Give some First Nations schools more money than urban counterparts, says federal minister
'That’s music to our ears': Assembly of First Nations' education chair Bobby Cameron
First Nations schools deserve the same level of funding as those in Canada's cities and towns, but some First Nations schools should get even more, says Minister of Indigenous and Northern Affairs Carolyn Bennett.
In an interview with CBC News, Bennett noted that many First Nations schools are remote. Some would like to develop and teach Indigenous language curriculum. Others want to integrate cultural camps or "on-the-land" learning into the school year.
These and other considerations will require more money than the average urban school, Bennett said.
"That's music to our ears," said Assembly of First Nations regional chief and education chair Bobby Cameron.
Cap leads to gap
The funding gap between schools on and off First Nations has been growing for decades since the federal government imposed a two per cent "cap" on education increases to schools and other services on reserves.
Both Liberal and Conservative governments maintained this cap.
Meanwhile, provincially funded schools in cities and towns received far bigger increases to cover teacher salaries, basic inflation and other costs.
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As a result, many First Nations schools can't afford computers, science labs or sports equipment. Teacher turnover is often high because salaries aren't competitive. Only a handful of schools offer Cree, Dene or other immersion programs, even though urban students across Canada have ready access to French immersion and other language instruction.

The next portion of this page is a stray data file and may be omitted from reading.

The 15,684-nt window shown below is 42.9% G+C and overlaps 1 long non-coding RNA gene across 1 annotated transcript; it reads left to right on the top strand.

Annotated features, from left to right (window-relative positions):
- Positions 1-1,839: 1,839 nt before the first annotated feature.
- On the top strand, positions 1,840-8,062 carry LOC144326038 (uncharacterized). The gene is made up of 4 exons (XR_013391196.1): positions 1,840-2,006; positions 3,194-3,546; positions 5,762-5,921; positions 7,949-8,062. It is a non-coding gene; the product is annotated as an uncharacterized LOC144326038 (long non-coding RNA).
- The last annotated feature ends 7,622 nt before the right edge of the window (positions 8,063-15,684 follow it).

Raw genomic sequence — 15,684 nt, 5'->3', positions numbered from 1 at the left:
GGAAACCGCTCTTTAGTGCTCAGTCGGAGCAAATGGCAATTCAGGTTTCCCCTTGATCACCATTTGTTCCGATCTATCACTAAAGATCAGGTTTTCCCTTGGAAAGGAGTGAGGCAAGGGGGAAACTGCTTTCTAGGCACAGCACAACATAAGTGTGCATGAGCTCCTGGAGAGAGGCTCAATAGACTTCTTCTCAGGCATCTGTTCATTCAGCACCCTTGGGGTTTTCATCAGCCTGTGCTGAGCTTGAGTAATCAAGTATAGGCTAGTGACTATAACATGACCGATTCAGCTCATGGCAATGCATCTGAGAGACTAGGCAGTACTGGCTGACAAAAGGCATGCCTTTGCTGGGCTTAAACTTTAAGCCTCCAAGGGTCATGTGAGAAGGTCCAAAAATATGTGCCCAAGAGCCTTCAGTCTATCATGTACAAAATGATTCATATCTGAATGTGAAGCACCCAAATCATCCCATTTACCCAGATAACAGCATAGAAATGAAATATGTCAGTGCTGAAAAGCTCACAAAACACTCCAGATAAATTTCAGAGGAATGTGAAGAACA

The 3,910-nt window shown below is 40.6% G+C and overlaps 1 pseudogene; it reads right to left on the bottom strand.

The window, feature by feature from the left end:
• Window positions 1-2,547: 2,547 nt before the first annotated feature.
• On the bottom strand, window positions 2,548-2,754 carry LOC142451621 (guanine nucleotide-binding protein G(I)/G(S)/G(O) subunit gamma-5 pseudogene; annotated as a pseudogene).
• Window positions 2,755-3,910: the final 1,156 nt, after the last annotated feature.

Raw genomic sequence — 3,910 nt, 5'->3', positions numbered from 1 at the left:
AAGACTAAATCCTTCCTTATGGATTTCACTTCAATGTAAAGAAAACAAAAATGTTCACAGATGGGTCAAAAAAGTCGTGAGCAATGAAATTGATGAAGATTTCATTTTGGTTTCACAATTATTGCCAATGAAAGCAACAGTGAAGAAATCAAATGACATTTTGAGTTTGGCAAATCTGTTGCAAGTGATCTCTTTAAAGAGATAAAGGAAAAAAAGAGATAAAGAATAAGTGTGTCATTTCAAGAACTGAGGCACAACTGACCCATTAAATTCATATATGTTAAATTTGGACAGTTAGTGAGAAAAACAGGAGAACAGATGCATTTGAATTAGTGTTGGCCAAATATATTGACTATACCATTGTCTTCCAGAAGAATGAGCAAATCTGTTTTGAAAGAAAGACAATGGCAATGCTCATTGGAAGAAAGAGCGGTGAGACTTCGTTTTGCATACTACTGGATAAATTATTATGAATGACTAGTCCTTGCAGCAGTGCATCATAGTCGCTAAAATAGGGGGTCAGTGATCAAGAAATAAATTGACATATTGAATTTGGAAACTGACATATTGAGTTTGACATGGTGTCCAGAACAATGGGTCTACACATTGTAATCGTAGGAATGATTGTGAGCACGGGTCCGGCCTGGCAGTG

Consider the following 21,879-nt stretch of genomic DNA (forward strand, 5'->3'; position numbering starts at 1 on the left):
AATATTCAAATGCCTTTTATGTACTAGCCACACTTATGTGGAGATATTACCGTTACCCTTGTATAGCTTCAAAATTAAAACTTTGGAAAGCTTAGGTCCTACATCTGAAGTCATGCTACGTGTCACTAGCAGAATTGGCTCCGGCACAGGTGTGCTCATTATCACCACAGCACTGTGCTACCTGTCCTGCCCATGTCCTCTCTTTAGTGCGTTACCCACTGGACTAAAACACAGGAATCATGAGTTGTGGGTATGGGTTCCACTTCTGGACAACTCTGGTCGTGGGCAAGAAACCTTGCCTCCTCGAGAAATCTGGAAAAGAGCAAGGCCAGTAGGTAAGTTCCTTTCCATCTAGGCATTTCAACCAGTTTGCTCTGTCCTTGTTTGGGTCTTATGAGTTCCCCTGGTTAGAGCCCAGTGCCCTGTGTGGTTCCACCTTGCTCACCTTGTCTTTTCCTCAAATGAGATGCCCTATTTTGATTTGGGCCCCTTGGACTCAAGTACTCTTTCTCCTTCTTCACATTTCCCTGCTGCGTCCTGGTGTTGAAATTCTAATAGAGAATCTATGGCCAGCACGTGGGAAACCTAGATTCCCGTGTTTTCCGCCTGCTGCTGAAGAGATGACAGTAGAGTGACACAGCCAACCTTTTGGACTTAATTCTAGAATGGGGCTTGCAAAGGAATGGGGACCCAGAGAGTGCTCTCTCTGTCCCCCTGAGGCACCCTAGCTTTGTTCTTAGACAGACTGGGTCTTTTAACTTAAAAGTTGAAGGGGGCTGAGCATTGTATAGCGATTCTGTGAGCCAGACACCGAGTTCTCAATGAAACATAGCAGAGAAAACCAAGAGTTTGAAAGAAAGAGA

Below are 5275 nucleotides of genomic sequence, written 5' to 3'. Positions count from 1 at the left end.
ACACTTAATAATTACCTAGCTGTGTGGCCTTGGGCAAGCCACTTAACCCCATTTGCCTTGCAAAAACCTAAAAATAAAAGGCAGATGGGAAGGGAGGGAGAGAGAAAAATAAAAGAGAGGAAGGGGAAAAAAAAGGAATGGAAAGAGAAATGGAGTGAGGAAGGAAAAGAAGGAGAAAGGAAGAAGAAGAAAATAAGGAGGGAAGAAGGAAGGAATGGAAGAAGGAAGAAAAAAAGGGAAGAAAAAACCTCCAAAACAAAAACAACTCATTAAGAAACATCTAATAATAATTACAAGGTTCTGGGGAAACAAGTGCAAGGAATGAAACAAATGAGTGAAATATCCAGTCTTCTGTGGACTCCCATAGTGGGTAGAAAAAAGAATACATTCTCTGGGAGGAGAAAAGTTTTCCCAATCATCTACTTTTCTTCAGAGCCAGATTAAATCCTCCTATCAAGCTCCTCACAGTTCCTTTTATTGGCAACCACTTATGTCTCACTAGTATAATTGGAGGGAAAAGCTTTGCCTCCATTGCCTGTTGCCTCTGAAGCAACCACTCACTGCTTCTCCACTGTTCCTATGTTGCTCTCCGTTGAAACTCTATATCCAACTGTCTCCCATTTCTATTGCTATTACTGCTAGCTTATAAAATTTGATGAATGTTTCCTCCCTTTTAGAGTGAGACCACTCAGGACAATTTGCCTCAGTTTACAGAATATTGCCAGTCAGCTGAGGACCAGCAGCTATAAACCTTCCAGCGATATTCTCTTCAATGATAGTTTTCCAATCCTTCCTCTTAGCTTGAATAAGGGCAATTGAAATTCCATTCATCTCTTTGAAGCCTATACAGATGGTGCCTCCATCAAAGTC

Some schools are succeeding in spite of the situation. The Island Lake First Nation School, located in northwest Saskatchewan near the Alberta border, has enough computers, and many students are thriving, said principal Jon Kemp.
But they have few social workers or other specialists that are needed, Kemp said.
He said elders and teachers are doing their best to teach Cree culture, but more funding would allow them to offer a full immersion program.
"We have students that struggle," he said. "These other supports would be great."
The Trudeau government has pledged to remove the funding cap and give $2.6 billion over five years for First Nations education. That will partly close the funding gap facing the 515 elementary and high schools on reserves.
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Bennett now says the goal is to go beyond parity for First Nations school funding, and also to allow Canada's First Nations to implement their own beliefs and traditions into their school systems.
"We've got a ways to go [but] I think we're going to do it," she said.
She emphasized "First Nations-led systems that actually set their own priorities and get funded according to their need."
Cameron lauded Bennett for the funding pledge and said he is happy to hear her say publicly what she recently told the Assembly of First Nations and other leaders.
He also appreciates the priority Bennett is placing on First Nations' control of their own education.
"It's been a long time coming where we've had a serious investment into First Nations education," Cameron said. "I mean, we're talking about two, three, four decades here where our First Nations leadership and students and post-secondary students have been waiting patiently."
He expects more progress when Bennett meets with him and other leaders in February at a Calgary forum for First Nations directors of education.